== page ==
Lady Snowblood (film)

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Lady Snowblood
Lady Snowblood (film).jpg
Japanese release poster
Directed by Toshiya Fujita
Produced by Kikumaru Okuda[1]
Screenplay by Norio Osada[1]
Story by
  • Kazuo Kato
  • Kazuo Kamikura[1]
Starring
Music by Masaaki Hirao[1]
Cinematography Masaki Tamura[1]
Edited by Osamu Inoue[1]
Production
company
Tokyo Eiga[1]
Distributed by Toho
Release dates
  • 1 December 1973 (1973-12-01) (Japan)
Running time
96 minutes[1]
Country Japan
Language
  • Japanese
  • English

Lady Snowblood (修羅雪姫 Shurayuki-hime?) is a 1973 Japanese action thriller film directed by Toshiya Fujita and starring Meiko Kaji.[2] It is based on a manga called Shurayukihime, recounting the tale of Yuki, a woman who seeks vengeance upon three people who raped her mother and killed her mother's husband and son.

Story structure[edit]

The scenes of this film do not appear in chronological order. Each paragraph below represents a passage of the film in the order it appears.

Plot[edit]

In 1874, a baby is born in a women's prison. Her deathly-ill mother names her Yuki (snow).

A woman blocks the path of several men and a rickshaw, and kills them using a sword concealed in the handle of an umbrella. She tells the last man to die, Shirayama, that her name is "Shira Yuki Hime". She appears in a poor village looking for a man called Matsuemon, the leader of an underground organization, and asks him to find four people for her, having killed Shirayama for him.

In 1873, a teacher, his wife Sayo, and their son are attacked by four criminals. A woman named Kitahama Okono holds Sayo while the three men - Takemura Banzō, Shokei Tokuichi, and Tsukamoto Gishirō - murder the teacher and his son and rape Sayo. Tokuichi secretly takes Sayo far away to work for him. Sayo kills him with a knife and goes to prison.

In the women's prison, after the baby is born, Sayo tells her story. She has seduced a prison guard to conceive the child. She tells the other women to raise the child for vengeance, then dies.

In Meiji 15 (1882), the child Yuki trains in sword fighting with a priest called Dōkai.

Yuki, now twenty, finds Banzō's daughter Kobue. Kobue is a prostitute, and her father is now an alcoholic wreck with gambling debts. At a gambling house, Yuki plays cards with Banzō, who is caught cheating. He is about to be killed. Yuki persuades the owners to pardon him, then leads him to a beach and kills him.

Learning that Tsukamoto Gishirō has died, she visits his grave. She cuts the flowers and then the gravestone. Matsuemon and his friends notice that Gishiro died just when Yuki started trying to find him - three years ago.

A a reporter named Ryūrei Ashio sees Yuki attack the grave and follows her. He questions her past, and Dōkai tells him her story, then persuades him to publish it. Ashio writes and sells the story (which, on the screen, is told using frames from the original comic). It is revealed that Dōkai planned this to get Kitahama Okono to reveal herself.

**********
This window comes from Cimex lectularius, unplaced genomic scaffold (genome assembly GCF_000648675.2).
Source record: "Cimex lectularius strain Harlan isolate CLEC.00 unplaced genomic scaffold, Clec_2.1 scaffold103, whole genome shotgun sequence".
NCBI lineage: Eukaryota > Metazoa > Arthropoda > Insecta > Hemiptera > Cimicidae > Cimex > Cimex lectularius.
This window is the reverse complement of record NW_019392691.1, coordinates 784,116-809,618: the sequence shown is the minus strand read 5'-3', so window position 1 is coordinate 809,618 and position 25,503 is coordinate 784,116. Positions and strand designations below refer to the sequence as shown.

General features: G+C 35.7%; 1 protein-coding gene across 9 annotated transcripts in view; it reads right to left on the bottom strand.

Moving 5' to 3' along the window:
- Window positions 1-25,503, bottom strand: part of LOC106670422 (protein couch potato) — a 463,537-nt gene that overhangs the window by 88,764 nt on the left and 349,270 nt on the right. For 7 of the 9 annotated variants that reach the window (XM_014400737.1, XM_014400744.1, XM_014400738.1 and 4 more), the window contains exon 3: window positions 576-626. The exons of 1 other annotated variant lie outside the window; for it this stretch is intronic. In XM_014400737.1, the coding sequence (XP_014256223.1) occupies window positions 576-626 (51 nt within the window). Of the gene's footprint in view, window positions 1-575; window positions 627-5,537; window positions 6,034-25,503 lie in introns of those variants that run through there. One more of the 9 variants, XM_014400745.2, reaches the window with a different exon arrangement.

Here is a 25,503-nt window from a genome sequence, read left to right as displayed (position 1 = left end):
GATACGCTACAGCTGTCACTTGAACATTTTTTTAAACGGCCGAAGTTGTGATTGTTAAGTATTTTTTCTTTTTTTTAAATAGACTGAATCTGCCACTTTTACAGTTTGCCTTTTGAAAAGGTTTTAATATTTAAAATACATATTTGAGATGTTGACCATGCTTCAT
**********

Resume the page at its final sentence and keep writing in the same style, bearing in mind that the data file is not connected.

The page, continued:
Okono sends men to kidnap Ashio. They torture him for Yuki's location, but he refuses to tell them. Yuki enters the estate and kills several of Okono's men and is fired upon by Okono. While Yuki fights and kills Okono's men, Okono hangs herself. Yuki slices Okono in half before her heart can stop beating.

Yuki learns that Gishirō is still alive, having faked his death when he learned of Yuki's mission. She finds him at a masquerade ball and kills him, but the dead man is not really Gishirō. Ashio and Yuki find and follow the real Gishiro, who shoots Ashio. Wounded, Ashio stops him from shooting Yuki as she swings on a lamp between balconies. Yuki stabs through Ashio into Gishirō's chest. She then cuts Gishirō's throat, but as he dies he shoots her. He falls over a railing and onto the ground floor full of guests.

Yuki, wounded, stumbles outside. Kobue suddenly appears. She stabs Yuki then runs away. Yuki falls on her face.

The film ends with Yuki opening her eyes the next morning.

Cast[edit]

Production[edit]

The film was produced on a low budget and filmed with a minimal length of film (20,000 feet). At one point, a special effect blood spatter went wrong, covering Meiko Kaji in fake blood.[3]

Release[edit]

Lady Snowblood was released in Japan on December 1, 1973, where it was distributed by Toho.[1]

Sequel, remakes, and homages[edit]

The film spawned one sequel, entitled Love Song of Vengeance. A 2001 science fiction remake, The Princess Blade, stars Yumiko Shaku.

It was also a major inspiration for Quentin Tarantino's Kill Bill. According to Meiko Kaji, Quentin Tarantino made the staff of Kill Bill watch DVDs of Lady Snowblood during break times.[3]

References[edit]

  1. ^ a b c d e f g h i Galbraith IV 2008, p. 292.
  2. ^ Thompson, Nathaniel (2006). DVD Delirium: The International Guide to Weird and Wonderful Films on DVD; Volume 3. Godalming, England: FAB Press. p. 327. ISBN 1-903254-40-X. 
  3. ^ a b Shinsuke Kasai (interviewer), Meiko Kaji (interviewee) (2012). Nihon Eiga Retorosupekutibu (in Japanese). Nihon Eiga Senmon Channeru. 
Bibliography

External links[edit]